Before declaring bankruptcy in 2008, Lehman Brothers was the fourth-largest investment bank in the US. It’s bankruptcy nearly toppled the US and global economies and helped precipitate the “Great Recession”.
When Lehman Brothers filed bankruptcy, its assets were only 3% greater than its liabilities.
Today, the Federal Reserve is the single largest central bank in the world. It’s assets reportedly exceed its liabilities by only 1.3%—less than half of what Lehman Brother had when if filed for bankruptcy in A.D. 2008. The Fed has much greater significance than Lehman Brothers and is operating with a much smaller “margin for error”.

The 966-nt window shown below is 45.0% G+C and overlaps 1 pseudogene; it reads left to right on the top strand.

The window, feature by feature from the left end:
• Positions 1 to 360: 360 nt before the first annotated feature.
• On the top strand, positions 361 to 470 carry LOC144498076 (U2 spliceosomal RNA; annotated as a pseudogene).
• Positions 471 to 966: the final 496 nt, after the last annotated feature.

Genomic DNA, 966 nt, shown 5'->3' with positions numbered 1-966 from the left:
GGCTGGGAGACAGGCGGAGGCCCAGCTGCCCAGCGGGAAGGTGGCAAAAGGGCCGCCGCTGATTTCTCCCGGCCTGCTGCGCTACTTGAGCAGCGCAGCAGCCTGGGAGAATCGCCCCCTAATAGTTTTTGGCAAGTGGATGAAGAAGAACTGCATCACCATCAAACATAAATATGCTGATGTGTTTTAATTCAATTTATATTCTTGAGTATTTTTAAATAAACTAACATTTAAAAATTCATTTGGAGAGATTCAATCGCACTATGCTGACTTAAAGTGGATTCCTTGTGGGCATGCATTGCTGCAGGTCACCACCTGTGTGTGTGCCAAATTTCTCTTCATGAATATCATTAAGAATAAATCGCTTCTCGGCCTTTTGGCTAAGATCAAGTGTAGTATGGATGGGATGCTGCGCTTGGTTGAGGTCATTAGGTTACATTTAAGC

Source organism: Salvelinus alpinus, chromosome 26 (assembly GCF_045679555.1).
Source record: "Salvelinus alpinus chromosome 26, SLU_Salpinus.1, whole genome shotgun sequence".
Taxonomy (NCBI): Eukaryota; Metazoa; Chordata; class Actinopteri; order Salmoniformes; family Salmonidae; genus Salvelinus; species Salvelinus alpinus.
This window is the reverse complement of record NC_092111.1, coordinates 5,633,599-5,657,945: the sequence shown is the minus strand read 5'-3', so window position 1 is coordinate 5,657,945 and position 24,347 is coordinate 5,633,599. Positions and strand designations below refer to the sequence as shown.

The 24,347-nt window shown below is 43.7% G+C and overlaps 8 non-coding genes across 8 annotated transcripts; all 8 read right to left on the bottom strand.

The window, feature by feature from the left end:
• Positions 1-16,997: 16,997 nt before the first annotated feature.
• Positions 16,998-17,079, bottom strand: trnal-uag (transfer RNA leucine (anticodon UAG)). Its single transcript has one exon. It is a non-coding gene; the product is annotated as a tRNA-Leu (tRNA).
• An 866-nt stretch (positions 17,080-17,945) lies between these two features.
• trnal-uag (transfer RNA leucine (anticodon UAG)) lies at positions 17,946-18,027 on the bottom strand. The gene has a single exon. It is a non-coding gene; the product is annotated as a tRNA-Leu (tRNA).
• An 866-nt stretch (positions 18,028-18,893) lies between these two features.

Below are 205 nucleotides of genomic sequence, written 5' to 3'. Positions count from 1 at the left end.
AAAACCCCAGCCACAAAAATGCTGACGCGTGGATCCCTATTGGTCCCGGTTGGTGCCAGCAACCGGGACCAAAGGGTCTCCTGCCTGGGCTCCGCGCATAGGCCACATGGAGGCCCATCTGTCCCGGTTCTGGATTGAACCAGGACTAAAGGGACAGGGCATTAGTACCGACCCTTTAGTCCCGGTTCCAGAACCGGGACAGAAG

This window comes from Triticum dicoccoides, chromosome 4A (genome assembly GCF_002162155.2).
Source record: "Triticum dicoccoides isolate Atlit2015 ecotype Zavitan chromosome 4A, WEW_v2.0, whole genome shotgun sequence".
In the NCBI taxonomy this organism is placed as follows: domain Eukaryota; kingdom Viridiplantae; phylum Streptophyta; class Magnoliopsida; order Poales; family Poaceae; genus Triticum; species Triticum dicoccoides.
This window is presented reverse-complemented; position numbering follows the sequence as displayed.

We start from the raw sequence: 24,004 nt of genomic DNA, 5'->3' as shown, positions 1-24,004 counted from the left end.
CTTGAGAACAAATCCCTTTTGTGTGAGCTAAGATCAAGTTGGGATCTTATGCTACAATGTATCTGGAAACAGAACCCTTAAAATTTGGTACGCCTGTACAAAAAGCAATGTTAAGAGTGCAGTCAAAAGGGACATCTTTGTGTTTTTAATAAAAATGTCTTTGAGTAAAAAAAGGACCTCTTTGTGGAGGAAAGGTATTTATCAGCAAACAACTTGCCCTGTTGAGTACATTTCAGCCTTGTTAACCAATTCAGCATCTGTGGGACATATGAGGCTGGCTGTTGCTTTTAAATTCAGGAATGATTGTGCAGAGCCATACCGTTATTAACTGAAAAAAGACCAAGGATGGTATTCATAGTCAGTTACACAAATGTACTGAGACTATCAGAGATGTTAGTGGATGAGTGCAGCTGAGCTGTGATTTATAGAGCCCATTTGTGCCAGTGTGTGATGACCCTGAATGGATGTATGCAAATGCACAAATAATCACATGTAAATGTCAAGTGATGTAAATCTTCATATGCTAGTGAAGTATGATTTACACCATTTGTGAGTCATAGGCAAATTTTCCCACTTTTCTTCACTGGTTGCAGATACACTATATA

The Fed’s potential for causing trouble for the US and global economies is enormous.
SovereignMan.com recently published an article with the peculiar title of “The global financial system is now resting on a margin of 1.3%.”
The article explained that,
“In 2008, the Federal Reserve’s entire balance sheet was just $924 billion. And the total of its reserves and capital amounted to $40 billion, roughly 4.3% of its total assets. Today the Fed’s balance sheet has ballooned to $4.5 trillion, nearly 5x as large. Yet its total capital has collapsed to just 1.3% of total assets.
“The Fed’s total capital corresponds to the Federal Reserve’s ‘net worth’. The value of the Fed’s assets needs to exceed their liabilities.”